The Sage 2.0 ransomware has adopted several techniques employed by the notorious Cerber malware, so much so that you can’t help but wonder if the two are somehow related.
Researchers at Symantec Sspotted the threat as part of an ongoing campaign involving the Pandex spambot.
The ransomware arrives in a user’s inbox via a phishing email that purports to contain sexually explicit images in an attached .ZIP file. The email, which comes with the blunt subject line "get laid tonight" explains the photos are connected to a party that’s already transpired.
Subject: get laid tonight
Attached file: ourSexPhoto.zip
I am Thinking Of You ! My photos after our party
Not surprisingly, the email isn’t at all what it appears to be.
Clicking on the .ZIP attachment reveals a .PDF file. But it’s not to be trusted. It’s just a disguise employed by the spam campaign’s payload: Sage 2.0.
Historically, Sage 2.0 hasn’t seemed to mind sharing the spotlight with other crypto-malware families. We’ve seen the ransomware share a domain with Locky as part of criminals’ ongoing effort to prey on unsuspecting users.
But this campaign reveals something more. Sage 2.0’s authors appear committed to learning from these more time-tested ransomware families. As a result, they’ve updated their creation accordingly.
Like Cerber, the ransomware now offers multi-language support in its ransom note. That file arrives as an .HTA file, a format employed by Cerber. (It used to be an .HTML document.)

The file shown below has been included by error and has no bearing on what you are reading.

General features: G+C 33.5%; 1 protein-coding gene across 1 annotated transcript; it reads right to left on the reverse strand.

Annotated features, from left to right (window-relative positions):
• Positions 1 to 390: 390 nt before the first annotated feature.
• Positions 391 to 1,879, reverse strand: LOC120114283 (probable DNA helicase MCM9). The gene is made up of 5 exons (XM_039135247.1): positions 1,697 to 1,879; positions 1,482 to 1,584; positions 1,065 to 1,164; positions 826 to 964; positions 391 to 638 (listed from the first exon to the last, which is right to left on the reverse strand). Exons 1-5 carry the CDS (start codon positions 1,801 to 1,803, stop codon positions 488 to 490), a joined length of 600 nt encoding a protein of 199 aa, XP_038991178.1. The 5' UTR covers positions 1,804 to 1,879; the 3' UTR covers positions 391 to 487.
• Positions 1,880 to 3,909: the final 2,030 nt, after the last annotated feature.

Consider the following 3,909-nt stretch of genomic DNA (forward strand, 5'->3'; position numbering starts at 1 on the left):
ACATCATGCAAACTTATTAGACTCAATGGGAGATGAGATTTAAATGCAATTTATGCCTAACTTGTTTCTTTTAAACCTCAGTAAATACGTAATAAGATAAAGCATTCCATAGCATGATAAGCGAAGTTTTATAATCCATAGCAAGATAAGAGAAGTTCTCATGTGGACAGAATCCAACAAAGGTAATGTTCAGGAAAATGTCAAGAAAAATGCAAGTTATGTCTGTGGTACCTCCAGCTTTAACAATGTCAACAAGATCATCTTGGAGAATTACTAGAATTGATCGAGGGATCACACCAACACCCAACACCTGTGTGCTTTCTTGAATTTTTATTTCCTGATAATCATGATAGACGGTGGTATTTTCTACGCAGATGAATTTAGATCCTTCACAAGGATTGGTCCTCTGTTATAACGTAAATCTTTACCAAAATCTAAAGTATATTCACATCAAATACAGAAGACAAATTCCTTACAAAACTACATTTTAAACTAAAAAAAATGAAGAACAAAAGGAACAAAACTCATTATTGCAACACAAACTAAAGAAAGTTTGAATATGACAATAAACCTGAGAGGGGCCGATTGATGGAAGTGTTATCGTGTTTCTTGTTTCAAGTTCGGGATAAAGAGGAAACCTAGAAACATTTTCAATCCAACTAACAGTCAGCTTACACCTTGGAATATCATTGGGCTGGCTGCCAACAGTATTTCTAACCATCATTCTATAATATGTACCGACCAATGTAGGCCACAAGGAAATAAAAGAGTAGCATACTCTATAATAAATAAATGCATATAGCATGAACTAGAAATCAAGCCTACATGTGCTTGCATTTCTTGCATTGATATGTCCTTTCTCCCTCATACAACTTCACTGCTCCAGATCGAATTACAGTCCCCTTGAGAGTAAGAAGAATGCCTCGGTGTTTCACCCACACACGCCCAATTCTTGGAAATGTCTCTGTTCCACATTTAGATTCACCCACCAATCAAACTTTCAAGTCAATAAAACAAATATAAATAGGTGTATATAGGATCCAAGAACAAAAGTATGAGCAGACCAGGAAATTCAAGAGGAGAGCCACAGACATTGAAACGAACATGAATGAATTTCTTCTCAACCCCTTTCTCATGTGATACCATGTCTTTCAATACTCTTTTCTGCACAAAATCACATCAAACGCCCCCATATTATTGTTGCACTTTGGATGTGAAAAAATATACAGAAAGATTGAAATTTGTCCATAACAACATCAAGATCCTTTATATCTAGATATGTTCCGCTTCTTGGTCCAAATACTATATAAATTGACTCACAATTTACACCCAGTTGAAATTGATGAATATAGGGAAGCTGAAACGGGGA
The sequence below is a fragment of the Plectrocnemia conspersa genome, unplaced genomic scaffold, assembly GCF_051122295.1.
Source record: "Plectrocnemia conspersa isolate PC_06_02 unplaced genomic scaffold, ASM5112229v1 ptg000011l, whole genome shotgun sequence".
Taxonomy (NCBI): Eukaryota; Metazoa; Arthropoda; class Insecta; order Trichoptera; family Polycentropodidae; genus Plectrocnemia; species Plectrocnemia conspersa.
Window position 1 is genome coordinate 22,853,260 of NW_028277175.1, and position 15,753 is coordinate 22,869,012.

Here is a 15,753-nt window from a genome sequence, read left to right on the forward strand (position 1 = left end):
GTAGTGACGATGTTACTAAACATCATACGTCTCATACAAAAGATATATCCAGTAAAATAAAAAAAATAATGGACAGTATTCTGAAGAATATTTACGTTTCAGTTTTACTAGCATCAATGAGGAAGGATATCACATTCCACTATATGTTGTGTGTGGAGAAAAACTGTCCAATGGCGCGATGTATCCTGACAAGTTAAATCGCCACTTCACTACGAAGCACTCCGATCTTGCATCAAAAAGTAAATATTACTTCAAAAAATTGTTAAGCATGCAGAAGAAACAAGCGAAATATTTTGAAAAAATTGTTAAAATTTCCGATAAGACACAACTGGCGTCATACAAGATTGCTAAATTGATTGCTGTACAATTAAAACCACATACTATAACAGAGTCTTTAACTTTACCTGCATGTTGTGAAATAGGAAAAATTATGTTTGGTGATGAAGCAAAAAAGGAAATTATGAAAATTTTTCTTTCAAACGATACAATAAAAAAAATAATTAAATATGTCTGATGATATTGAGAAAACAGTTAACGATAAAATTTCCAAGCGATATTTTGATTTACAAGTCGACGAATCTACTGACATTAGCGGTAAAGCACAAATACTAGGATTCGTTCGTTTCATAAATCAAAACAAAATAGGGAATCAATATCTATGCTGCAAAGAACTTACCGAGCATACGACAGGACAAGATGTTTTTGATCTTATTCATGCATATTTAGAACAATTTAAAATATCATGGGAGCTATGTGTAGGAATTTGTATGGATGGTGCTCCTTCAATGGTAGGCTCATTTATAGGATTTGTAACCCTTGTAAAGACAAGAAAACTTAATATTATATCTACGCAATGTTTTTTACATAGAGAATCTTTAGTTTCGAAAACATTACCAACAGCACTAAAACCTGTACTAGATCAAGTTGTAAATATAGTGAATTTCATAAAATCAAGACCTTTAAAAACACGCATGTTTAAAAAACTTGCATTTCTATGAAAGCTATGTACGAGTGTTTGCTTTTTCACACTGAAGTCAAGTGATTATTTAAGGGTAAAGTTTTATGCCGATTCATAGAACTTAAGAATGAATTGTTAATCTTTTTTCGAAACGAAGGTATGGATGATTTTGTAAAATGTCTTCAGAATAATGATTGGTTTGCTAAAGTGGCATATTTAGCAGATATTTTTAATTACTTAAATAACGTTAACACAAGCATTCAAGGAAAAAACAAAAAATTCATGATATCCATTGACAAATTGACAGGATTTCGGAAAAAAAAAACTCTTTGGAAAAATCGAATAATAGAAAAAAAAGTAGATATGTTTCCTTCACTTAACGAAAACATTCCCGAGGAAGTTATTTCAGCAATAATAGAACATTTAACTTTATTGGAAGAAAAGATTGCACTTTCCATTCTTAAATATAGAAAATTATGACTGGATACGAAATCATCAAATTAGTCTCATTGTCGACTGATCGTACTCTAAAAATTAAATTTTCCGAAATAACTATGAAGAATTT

Sage 2.0 also uses a process list that is found in the configuration for Cerber 4.0.
“The new Sage 2.0 variant drops a .VBS script that uses the SAPI SpVoice interface to inform the affected user of the ransomware infection. This new version also ends database-related processes, something we’ve seen Cerber do to better infect files that may have been locked by running database processes.”
Finally, the ransomware now sports some tactics that help prevent victims from recovering their files. No longer does it just rely on vssadmin to delete an infected machine’s shadow volume copies. Its routine also disables safe boot options and error recovery.
All of these techniques have Symantec wondering whether there’s some connection between Sage 2.0 and Cerber:
“There is no concrete evidence as to whether the attackers behind Cerber are the same ones behind Sage 2.0. The two threats do not share the same packer, although Sage 2.0 mirrors some of Cerber’s routines. This could be an indication that Sage 2.0 is gearing up for more infections and mimicking Cerber because of its previous success.”
While researchers continue to probe this relationship, users should protect themselves against a ransomware infection by keeping their systems up-to-date, installing an anti-virus solution, and following this guide to back up their data. If they should ever experience a ransomware infection, they can use these tips to try to recover their files.
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